Hospitalists should pay attention to a new study that shows patients with inflammatory bowel disease (IBD) are at increased risk of recurrent VTE, according to a veteran hospitalist who studies the topic. Until research advances to the point it can identify weighted risk, however, it’s difficult to emphasize the results too much, he adds.
Still, Alpesh Amin, MD, MBA, SFHM, FACP, professor and chairman of the Department of Medicine and executive director of the HM program at the University of California at Irvine, says the new research solidifies the idea that HM groups should know whether a patient has IBD when doing a risk assessment.
“Now the question is, ‘Which risk factors are most significant?'” Dr. Amin says. “More information needs to come to help define that.”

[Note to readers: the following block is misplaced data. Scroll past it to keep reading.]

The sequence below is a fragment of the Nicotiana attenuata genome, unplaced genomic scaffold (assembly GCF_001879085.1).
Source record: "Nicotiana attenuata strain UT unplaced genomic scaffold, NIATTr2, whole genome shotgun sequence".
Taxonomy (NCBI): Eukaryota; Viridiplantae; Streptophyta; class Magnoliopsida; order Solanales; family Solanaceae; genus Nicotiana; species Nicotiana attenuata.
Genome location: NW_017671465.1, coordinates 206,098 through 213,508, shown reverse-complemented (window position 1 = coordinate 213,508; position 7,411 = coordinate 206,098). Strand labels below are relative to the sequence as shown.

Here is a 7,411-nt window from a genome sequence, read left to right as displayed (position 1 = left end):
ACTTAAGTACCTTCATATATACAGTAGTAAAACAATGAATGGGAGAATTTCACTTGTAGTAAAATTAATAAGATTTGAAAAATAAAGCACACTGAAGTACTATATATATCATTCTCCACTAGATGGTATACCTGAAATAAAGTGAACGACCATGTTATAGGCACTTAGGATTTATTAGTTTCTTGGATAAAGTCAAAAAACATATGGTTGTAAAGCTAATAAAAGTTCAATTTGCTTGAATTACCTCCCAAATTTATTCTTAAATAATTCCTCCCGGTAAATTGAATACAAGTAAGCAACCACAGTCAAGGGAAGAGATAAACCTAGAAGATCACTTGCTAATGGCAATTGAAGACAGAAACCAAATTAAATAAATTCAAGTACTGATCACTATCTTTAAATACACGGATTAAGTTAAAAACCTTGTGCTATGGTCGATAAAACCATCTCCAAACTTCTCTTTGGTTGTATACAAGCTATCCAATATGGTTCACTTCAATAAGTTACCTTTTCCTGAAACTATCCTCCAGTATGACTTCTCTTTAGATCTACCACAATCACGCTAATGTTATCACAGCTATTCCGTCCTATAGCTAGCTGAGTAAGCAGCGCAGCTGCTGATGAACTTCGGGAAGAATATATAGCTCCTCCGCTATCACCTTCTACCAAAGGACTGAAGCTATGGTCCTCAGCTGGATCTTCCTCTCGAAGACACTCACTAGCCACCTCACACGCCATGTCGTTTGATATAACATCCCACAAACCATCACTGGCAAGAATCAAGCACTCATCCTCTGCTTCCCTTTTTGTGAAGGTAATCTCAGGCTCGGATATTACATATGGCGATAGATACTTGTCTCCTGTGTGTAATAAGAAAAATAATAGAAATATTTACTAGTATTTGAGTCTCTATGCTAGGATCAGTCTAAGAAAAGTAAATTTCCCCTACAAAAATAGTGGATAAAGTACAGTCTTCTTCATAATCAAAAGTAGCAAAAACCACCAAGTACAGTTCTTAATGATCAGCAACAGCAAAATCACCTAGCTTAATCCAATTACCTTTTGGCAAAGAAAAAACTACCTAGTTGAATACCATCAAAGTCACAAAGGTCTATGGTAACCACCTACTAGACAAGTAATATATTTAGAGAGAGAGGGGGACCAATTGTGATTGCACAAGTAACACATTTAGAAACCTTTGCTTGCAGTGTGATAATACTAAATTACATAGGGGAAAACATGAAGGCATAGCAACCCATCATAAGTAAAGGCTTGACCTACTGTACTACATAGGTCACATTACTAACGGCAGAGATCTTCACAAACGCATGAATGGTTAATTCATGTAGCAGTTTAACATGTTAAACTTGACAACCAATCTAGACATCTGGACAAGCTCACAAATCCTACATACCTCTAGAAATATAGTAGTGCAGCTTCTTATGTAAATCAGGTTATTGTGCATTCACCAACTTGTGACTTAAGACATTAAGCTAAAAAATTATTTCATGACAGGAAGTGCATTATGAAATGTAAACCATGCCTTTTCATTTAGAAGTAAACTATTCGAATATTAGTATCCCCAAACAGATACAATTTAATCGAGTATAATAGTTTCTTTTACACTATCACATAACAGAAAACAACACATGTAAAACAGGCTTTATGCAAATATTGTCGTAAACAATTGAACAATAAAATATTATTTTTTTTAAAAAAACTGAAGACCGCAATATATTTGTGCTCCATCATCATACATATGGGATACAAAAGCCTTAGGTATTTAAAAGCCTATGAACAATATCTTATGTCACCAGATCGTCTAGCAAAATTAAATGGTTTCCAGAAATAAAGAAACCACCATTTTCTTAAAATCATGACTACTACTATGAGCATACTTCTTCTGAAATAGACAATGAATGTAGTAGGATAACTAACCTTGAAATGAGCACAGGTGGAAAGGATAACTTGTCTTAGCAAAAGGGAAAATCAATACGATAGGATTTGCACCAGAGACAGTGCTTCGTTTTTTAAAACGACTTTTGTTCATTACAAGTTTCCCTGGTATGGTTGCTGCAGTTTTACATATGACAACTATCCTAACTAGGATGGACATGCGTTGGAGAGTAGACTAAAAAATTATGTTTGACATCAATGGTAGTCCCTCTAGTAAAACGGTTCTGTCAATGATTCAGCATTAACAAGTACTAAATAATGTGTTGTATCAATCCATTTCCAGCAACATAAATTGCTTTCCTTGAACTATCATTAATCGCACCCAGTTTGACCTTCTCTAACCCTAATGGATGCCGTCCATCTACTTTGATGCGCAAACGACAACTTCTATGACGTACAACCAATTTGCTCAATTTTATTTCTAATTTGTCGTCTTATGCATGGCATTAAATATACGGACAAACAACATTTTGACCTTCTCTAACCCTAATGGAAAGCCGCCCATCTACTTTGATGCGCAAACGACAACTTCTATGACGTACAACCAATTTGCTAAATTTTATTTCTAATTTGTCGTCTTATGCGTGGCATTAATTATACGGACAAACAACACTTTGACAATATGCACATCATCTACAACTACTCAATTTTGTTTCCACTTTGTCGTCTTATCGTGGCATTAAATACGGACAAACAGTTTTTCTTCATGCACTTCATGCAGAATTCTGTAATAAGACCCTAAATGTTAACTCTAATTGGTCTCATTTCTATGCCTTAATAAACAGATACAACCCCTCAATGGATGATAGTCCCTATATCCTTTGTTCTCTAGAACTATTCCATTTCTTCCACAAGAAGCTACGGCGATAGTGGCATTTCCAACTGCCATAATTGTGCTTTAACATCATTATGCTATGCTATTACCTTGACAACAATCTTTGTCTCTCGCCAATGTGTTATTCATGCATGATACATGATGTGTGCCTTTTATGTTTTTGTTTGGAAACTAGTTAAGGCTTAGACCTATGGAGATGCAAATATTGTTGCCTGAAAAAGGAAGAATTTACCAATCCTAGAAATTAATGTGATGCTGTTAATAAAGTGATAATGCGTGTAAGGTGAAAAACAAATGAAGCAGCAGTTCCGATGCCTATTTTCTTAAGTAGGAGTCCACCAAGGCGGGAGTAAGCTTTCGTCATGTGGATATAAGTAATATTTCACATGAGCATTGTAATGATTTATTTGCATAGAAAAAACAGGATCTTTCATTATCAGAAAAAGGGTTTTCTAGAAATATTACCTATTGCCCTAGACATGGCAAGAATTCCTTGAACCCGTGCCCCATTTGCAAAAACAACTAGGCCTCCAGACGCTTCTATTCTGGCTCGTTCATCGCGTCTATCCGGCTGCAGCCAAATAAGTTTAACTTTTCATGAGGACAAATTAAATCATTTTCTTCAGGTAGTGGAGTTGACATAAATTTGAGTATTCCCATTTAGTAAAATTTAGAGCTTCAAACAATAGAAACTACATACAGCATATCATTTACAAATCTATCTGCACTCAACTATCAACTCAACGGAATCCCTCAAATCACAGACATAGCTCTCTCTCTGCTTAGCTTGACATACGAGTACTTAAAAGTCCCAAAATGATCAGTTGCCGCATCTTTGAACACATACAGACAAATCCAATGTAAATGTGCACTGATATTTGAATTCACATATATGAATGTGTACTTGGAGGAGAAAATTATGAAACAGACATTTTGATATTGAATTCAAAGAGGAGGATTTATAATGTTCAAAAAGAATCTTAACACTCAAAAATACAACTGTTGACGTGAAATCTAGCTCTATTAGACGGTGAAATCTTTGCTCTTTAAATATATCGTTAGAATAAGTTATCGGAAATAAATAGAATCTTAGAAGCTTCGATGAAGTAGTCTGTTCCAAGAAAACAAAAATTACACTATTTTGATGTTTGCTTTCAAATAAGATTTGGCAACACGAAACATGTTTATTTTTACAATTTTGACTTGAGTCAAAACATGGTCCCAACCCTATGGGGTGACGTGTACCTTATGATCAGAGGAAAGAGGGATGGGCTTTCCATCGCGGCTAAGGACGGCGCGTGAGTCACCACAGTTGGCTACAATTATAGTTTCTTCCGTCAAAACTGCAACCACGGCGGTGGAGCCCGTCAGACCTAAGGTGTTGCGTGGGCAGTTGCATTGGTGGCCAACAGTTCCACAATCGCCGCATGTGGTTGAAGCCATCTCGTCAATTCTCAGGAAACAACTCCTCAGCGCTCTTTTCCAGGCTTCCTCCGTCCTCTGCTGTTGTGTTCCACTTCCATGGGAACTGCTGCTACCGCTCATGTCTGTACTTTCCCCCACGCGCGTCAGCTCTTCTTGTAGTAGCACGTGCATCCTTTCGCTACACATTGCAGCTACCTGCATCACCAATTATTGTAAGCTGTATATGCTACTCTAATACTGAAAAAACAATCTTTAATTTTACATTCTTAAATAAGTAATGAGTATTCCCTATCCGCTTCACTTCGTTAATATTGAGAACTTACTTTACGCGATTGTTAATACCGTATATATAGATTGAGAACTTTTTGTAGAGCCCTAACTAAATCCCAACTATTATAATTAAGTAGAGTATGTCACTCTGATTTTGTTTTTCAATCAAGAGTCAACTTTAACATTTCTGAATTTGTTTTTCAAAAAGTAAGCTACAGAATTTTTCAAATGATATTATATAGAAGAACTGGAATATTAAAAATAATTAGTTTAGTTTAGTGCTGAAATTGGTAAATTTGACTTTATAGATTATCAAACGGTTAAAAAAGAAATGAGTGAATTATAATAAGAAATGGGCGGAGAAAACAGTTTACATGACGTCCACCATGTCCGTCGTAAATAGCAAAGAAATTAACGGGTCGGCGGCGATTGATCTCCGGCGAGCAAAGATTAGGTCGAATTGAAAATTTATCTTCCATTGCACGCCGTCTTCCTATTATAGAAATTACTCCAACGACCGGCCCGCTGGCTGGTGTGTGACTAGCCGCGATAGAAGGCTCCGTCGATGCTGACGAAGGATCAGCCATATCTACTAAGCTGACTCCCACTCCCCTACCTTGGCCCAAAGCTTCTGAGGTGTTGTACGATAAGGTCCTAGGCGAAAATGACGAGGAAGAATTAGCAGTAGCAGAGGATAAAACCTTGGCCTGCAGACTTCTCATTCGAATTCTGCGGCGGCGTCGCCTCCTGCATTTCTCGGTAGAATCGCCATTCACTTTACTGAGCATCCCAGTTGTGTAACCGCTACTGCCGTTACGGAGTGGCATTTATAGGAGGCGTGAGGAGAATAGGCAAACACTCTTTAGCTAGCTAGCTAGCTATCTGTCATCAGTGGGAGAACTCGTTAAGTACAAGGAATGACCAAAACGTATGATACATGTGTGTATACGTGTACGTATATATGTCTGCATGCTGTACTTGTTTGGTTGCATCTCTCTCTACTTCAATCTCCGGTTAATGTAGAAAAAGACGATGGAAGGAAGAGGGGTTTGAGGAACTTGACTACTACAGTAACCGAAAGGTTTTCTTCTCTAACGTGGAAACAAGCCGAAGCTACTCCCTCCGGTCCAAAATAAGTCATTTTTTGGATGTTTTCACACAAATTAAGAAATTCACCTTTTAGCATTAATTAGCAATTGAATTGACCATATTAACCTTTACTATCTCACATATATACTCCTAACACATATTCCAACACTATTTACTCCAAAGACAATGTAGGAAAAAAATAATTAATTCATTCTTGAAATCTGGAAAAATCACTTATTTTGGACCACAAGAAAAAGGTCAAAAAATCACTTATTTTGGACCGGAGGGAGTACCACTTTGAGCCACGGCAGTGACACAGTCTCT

The 14-center cohort study found that the probability of recurrence five years after discontinuation of anticoagulation therapy was higher among patients with IBD than patients without IBD (33.4%; 95% confidence interval [CI]: 21.8–45.0 vs. 21.7%; 95% CI: 18.8–24.6; P=0.01) (Gastroenterology. 2010;139(3):779-787). In addition, after adjustment for potential confounders, IBD also rates as an independent risk factor of recurrence (hazard ratio=2.5; 95% CI: 1.4–4.2; P=0.001).
Dr. Amin would like to see data that delineate the risk differential between hospitalized patients with IBD and hospitalized patients admitted for acute flare-ups of their IBD. For example, an IBD patient admitted with bloody diarrhea is usually steered away from anticoagulants for fear of increased bleeding. In some of those cases, hospitalists may instead use an inferior vena cava (IVC) filter. Those devices recently drew attention after an Archives of Internal Medicine report (PDF) and an FDA advisory questioned their long-term safety implications.
“We don’t have strong evidence whether having acute flare-ups makes the risk worse or not,” Dr. Amin says. “We need to figure out how to deal with that issue.”